Lesson #93: Hash Browns Help With Panic Attacks


Dear Blue,

This morning was just like any other morning. You woke us up at dawn with a playful slap across the face, I took a shower, and we ate hash browns. That’s Monday. As I said goodbye and went to the door, however, I went to grab my keys from the little basket next to our door and –GASP!- they were not there.


Panic and mudslides are similar, Blue. They tend to start off with slow momentum, but there’s no denying that there’s a real, potentially devastating force moving behind the scenes. If not dealt with properly, both can get out of hand quickly.


So my keys were missing. No big deal. They’re probably just in my shorts pocket.




Okay. Breathe. Maybe they’re in the folds of the couch, buried in the graveyard of broken Hot Wheels.




Panic starts to gain a foothold. My brain starts to move faster to stay ahead of it, but this doesn’t do any good. A panicked brain is a fast brain, but it’s also the kind of brain that runs into walls. I pick apart the clothes in my drawer at least six times after checking the back of the tv stand seven times, ping ponging back and forth between the two.


Still no keys.


“Retrace your steps,” your mom says.


I stop to breathe and eat a hash brown. This is an important step to dealing with panic, Blue. Stop to eat those hash browns.


I follow her advice afterwards. The end result is that I end up checking my drawer and the back of the tv stand a seventh and eighth time, respectively.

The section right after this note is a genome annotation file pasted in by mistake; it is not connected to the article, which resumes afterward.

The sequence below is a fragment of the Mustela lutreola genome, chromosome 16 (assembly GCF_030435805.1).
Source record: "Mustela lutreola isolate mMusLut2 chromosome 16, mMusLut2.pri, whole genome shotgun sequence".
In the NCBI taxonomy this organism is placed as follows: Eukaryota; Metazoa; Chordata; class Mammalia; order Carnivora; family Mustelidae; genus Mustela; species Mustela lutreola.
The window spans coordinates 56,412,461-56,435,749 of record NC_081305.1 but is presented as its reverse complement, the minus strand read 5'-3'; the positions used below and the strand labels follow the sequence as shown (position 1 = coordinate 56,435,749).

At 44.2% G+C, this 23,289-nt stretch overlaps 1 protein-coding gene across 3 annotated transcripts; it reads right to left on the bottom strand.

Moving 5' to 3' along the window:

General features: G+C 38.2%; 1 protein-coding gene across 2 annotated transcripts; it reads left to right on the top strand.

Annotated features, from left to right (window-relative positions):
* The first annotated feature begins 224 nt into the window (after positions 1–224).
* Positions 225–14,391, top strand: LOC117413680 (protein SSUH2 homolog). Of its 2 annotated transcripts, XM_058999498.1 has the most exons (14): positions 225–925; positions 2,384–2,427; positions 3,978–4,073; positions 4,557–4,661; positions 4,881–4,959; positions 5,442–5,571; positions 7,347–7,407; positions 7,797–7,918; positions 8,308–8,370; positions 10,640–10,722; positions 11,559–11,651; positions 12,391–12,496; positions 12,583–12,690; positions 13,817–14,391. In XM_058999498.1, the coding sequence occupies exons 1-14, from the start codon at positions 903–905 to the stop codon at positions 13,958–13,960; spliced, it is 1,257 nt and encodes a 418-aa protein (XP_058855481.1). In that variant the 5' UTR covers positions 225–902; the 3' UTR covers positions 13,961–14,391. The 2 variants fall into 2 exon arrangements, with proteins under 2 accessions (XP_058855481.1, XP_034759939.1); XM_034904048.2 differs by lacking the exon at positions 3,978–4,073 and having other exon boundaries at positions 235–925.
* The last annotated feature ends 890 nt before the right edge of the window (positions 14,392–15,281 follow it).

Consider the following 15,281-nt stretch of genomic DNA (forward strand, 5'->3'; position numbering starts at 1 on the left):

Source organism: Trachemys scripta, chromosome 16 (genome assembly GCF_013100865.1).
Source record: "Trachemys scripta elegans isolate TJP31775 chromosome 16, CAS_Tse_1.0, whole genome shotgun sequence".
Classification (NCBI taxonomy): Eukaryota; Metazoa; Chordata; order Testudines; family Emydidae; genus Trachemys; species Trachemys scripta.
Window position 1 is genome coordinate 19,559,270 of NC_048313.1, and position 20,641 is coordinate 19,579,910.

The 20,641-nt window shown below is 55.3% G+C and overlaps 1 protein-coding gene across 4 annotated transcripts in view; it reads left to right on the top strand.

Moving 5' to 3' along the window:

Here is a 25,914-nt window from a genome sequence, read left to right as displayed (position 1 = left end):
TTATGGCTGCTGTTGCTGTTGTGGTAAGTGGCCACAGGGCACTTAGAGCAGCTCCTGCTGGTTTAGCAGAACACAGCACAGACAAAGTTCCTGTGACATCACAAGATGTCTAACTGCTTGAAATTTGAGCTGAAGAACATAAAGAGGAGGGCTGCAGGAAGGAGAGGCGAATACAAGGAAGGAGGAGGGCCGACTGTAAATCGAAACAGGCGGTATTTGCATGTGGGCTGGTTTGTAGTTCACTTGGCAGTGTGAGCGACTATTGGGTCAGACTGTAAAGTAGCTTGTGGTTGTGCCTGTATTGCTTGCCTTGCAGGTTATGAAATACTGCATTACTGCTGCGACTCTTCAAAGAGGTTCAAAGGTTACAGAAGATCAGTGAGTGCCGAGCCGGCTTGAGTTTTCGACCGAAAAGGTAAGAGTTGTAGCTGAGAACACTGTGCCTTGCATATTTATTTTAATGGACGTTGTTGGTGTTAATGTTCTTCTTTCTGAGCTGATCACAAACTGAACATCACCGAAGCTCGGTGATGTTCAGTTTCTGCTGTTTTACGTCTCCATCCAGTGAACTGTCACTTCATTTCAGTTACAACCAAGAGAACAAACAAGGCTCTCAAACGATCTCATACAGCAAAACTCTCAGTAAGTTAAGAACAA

Very late for work, I surrender the search and decide that they are somewhere in the house. They will be found. Oh yes, they will be found. I manage to track down my spare set of keys, except there’s one problem. They don’t include the key to my door. There’s a reason for this. It involves a dinner at a Malaysian restaurant and a screwdriver. I will tell you this later.


For now, since I don’t have the door key, I have to wave the white flag and call roadside assistance. This is how the conversation goes:


“Good morning, sir. Before I can help you, may I please have your name?”


I tell her my name.


“And just to verify your account, can you tell me your phone number?”


Phone number gets told.


“In order to better serve you, what is your address?”


Address given.


“Do you prefer chocolate or strawberry ice cream?”




“One more question. If you are traveling to Albuquerque from Los Angeles at 60 miles an hour, and a train is traveling to Albuquerque from Austin at 120 miles an hour, which will get to Albuquerque first, taking into account all designated stops for passenger pick up and refueling.”


“Uh…the car.”


“Okay, how can I help you?”


“I locked myself out of my car and need to get in.”


“You poor thing. We’ll send someone out right away.”


“Okay, I will meet you…”


As I’m saying this, I glance to the shoe rack on the wall, and see a tiny glint of metal through a peephole in your toy barn. The rising tide of panic and frustration immediately subsides.


“Nevermind, ma’am. I found them.”


My keys were right there, sitting in your toy.


“Oh yeah,” your mother says with a sheepish smile. “I remember now. We were playing with them the other day. I must have left them in there.”


I didn’t say a word. I just ate another hash brown.







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